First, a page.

I am currently trying to dowse my garden and pasture with dolomite and limestone (Ca/Mag/60 minerals) so my animals will get all the nutrients (if the minerals are not in the soil, the minerals won;t be in the plants, we are VERY deficient, and the plants NEED the minerals to MAKE the vitamins. IE, selenium deficient soil can’t make vitamin E rich seeds. So E and selenium deficient hay produce floppy kid syndrome goats, or white muscle disease lambs, or multiple Dystrophy human beings. We have had to deal with floppy kid syndrome many times and luckily dosing kids w Se and E get them up and going in a few days, but if we would keep our mothers on rice bran through the pregnancy, it would not ever have to be a problem again.
But yeah, I supplemented with every Calcium team member but calcium, and the leg cramps and insomnia continued. Finally, I got calcium as citrate (or calcium phosphate , youngevity uses both, the =most effective forms), and now I have no trouble sleeping anymore. Amazing cure to me. He is worth a listen and has many good talks up besides Dead Doctors Don’t Lie; https://www.youtube.com/watch?v=ARB73jV4mro There is also Somebody Needs to Go to Jail, and Dead Athletes Don’t Lie, and some great books, Immortality, Rare Earths; Forbidden Cures, Epigenetics, He’s a pathologist with 26,000 autopsies under his belt. Wrote the only copy of Diseases of Exotic Animals, (2000 pages). wroked with NASA monkeys for the NIH , discovered that polyunsaturated fats in excess can cause selenium dificency, and in turn discovered selenium deficiency can cause Cystic Fibrosis like clockwork. also discovered Se deficiency causes Keshan’s disease, and Muscular Dystrophy. He knows a LOT but not everything (doesn’t have a good handle on coconut and palm oil or vitamin K2). So He also stands out as the only doc who emphasizes calcium as a cure for osteoporosis, (but not alone- the team is needed). But he pointed out that the body only absorbs 14 mg of 1000 mg of calcium carbonate. So all the nurses in all the hospitals are giving calcium supplements as it the 600 mg stated on the label are all that patient absorbs. This is not true. I have been giving calcium wrongly for years. I should have to go back to all those medbooks and file med errors on all that calcium, because in reality none of those patients absorbed more than 7 or 8 mg of those calcium supplements. And we wondered why it wasn’t doing any good. The question is, how do all those calcium supplement companies get away with lying on the label?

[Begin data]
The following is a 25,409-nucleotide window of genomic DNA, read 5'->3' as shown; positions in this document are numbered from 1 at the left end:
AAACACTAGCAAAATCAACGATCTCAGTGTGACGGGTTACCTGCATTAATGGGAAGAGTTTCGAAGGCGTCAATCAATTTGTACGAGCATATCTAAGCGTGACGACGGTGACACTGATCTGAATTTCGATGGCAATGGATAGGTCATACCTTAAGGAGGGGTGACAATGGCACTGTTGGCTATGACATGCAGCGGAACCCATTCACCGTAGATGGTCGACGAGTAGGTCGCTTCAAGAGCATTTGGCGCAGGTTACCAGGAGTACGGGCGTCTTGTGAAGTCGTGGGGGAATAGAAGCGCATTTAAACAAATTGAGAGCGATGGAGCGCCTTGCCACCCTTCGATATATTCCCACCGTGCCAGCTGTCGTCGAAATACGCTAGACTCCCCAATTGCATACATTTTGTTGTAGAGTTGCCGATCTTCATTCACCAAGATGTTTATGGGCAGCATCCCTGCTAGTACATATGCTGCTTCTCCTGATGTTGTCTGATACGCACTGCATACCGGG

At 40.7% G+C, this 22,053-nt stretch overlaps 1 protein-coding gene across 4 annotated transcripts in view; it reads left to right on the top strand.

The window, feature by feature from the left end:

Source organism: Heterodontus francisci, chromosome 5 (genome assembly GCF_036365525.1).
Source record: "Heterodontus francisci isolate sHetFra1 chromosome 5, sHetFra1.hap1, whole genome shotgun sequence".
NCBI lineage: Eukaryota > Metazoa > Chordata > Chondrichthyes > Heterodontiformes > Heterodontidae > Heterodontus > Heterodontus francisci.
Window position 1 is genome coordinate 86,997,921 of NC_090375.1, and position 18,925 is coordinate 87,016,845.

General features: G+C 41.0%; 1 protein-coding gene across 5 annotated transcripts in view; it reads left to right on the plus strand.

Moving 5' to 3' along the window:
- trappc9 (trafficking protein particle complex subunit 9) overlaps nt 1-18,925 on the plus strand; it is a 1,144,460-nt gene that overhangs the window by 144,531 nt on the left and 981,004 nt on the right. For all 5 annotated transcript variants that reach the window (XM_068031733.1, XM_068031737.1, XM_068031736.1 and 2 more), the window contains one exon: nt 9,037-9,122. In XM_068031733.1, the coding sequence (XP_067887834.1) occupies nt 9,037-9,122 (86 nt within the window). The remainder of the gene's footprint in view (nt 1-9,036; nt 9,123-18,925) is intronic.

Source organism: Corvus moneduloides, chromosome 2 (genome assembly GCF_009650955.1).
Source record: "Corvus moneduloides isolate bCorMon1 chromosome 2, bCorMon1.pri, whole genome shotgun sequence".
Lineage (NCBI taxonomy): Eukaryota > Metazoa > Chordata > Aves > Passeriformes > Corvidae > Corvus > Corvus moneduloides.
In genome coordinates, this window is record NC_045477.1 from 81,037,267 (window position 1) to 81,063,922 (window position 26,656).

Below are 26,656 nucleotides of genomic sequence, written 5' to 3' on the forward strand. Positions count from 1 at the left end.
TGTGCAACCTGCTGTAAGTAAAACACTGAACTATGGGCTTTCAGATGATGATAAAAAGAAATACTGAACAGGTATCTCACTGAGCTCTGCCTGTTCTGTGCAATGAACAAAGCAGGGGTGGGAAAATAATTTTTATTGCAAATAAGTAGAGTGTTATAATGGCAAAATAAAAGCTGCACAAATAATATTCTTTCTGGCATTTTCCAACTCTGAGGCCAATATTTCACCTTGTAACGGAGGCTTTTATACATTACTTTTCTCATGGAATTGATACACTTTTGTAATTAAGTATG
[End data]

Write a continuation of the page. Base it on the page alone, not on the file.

Why didn’t my nursing program teachers know this? Why don’t they have classes on it in the pharmacology section? Or the Nutrition section? Why don’t hospitals have inservices on this?
Years ago, in the 90’s , Joel Wallach and his wife Dr Lam, were trying to get people to use simple cheap substances to get their proper nutrients. But people didn’t want to do the work. I run into this too. People just can’t be bothered , they think it’s too complicated. The original “Pig Arthritis Formula” is printed in Wallach’s Let’s Play Doctor. It is 5 ounces of calcium fortified OJ, 2 packets of gelatin, and the 60 mineral toddy. If people want to do this they certainly can. But it seems weird to me, but when people pay more for things, they respect it more. I recommended a whole food multiple that ran $10 for 90 pills. I had a lady in my church that didn’t trust me evidently. But she lost her driver’s license for 3 years from getting caught with meth in her car. So she had me drive her to a professional herb lady with a store, and she paid $75 for the SAME formula as the one I recommended! I asked my church member, “Did you read the label? Can you see this has the same stuff as my multiple? ” and she hadn’t bothered. And this lady was on SSI and had a limited and small income. And I will never get why she preferred to pay more for the same thing. I wasn’t getting any cut of the pills I recommended. Maybe I should. Maybe that would give me more credibility. Being a nurse doesn’t seem to increase my credibility.
Wow after readi g his new book Hidden Epidemic I thought he would be a bit more educated about WAP and the facts surrounding raw dairy… He might want to talk with Dave Asprey on some of this as well.